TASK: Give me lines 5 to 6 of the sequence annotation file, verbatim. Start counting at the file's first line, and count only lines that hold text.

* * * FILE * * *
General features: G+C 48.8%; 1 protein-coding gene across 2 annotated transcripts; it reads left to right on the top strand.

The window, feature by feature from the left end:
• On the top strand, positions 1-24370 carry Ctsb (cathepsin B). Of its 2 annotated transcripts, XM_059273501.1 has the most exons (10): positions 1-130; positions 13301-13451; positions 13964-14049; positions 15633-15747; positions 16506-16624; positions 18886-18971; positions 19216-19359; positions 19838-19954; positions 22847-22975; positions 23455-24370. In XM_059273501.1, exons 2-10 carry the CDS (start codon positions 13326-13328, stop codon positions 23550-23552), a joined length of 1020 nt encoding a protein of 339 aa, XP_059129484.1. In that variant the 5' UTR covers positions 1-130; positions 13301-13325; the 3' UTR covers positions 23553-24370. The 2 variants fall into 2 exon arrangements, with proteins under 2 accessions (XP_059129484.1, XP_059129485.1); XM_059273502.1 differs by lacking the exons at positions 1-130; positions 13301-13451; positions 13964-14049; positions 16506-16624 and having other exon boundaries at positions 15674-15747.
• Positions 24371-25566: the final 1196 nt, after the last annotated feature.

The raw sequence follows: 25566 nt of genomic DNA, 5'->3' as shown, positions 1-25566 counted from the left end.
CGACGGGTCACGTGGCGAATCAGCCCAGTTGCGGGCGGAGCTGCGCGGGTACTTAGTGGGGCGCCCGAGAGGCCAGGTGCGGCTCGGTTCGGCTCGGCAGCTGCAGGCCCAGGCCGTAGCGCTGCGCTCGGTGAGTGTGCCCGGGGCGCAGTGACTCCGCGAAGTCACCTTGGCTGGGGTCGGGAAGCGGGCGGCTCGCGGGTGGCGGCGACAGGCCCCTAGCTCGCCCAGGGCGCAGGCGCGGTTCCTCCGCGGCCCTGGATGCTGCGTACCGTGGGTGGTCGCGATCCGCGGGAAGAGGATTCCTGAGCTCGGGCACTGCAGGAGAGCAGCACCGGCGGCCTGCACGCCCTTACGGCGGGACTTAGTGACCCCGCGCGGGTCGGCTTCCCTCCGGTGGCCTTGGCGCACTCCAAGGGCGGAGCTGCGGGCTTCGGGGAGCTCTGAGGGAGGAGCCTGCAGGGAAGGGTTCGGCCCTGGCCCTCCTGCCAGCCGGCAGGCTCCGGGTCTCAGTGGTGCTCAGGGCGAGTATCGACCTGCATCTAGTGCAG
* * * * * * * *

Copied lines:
The raw sequence follows: 25566 nt of genomic DNA, 5'->3' as shown, positions 1-25566 counted from the left end.
CGACGGGTCACGTGGCGAATCAGCCCAGTTGCGGGCGGAGCTGCGCGGGTACTTAGTGGGGCGCCCGAGAGGCCAGGTGCGGCTCGGTTCGGCTCGGCAGCTGCAGGCCCAGGCCGTAGCGCTGCGCTCGGTGAGTGTGCCCGGGGCGCAGTGACTCCGCGAAGTCACCTTGGCTGGGGTCGGGAAGCGGGCGGCTCGCGGGTGGCGGCGACAGGCCCCTAGCTCGCCCAGGGCGCAGGCGCGGTTCCTCCGCGGCCCTGGATGCTGCGTACCGTGGGTGGTCGCGATCCGCGGGAAGAGGATTCCTGAGCTCGGGCACTGCAGGAGAGCAGCACCGGCGGCCTGCACGCCCTTACGGCGGGACTTAGTGACCCCGCGCGGGTCGGCTTCCCTCCGGTGGCCTTGGCGCACTCCAAGGGCGGAGCTGCGGGCTTCGGGGAGCTCTGAGGGAGGAGCCTGCAGGGAAGGGTTCGGCCCTGGCCCTCCTGCCAGCCGGCAGGCTCCGGGTCTCAGTGGTGCTCAGGGCGAGTATCGACCTGCATCTAGTGCAG